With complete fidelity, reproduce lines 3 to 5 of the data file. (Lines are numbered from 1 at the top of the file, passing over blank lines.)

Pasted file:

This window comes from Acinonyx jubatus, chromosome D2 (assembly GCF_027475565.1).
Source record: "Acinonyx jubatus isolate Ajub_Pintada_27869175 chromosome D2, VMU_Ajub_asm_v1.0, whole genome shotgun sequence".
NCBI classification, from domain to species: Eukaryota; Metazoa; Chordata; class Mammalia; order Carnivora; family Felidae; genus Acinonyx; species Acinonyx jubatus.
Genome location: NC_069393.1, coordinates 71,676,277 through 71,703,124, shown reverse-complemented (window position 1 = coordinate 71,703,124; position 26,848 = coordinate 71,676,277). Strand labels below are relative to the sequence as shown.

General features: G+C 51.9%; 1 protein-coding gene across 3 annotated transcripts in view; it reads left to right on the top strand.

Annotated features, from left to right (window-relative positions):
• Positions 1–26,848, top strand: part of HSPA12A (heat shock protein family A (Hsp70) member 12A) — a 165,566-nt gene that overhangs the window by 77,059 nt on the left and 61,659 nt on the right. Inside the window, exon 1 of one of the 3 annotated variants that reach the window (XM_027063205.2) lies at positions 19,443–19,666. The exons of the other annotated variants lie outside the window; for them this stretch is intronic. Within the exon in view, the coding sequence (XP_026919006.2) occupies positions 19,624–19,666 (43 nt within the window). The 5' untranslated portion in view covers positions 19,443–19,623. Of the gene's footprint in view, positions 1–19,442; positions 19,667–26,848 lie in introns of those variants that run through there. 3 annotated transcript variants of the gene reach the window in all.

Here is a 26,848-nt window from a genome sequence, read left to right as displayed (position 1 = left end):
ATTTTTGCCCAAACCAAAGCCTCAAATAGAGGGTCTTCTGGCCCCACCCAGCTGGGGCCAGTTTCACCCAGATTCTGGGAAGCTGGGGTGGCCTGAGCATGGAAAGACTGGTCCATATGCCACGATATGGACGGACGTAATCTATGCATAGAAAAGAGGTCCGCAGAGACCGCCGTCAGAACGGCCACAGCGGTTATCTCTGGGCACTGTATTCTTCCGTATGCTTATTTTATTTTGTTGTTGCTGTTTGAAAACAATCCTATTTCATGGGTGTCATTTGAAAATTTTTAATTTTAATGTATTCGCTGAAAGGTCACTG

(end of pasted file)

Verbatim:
NCBI classification, from domain to species: Eukaryota; Metazoa; Chordata; class Mammalia; order Carnivora; family Felidae; genus Acinonyx; species Acinonyx jubatus.
Genome location: NC_069393.1, coordinates 71,676,277 through 71,703,124, shown reverse-complemented (window position 1 = coordinate 71,703,124; position 26,848 = coordinate 71,676,277). Strand labels below are relative to the sequence as shown.

General features: G+C 51.9%; 1 protein-coding gene across 3 annotated transcripts in view; it reads left to right on the top strand.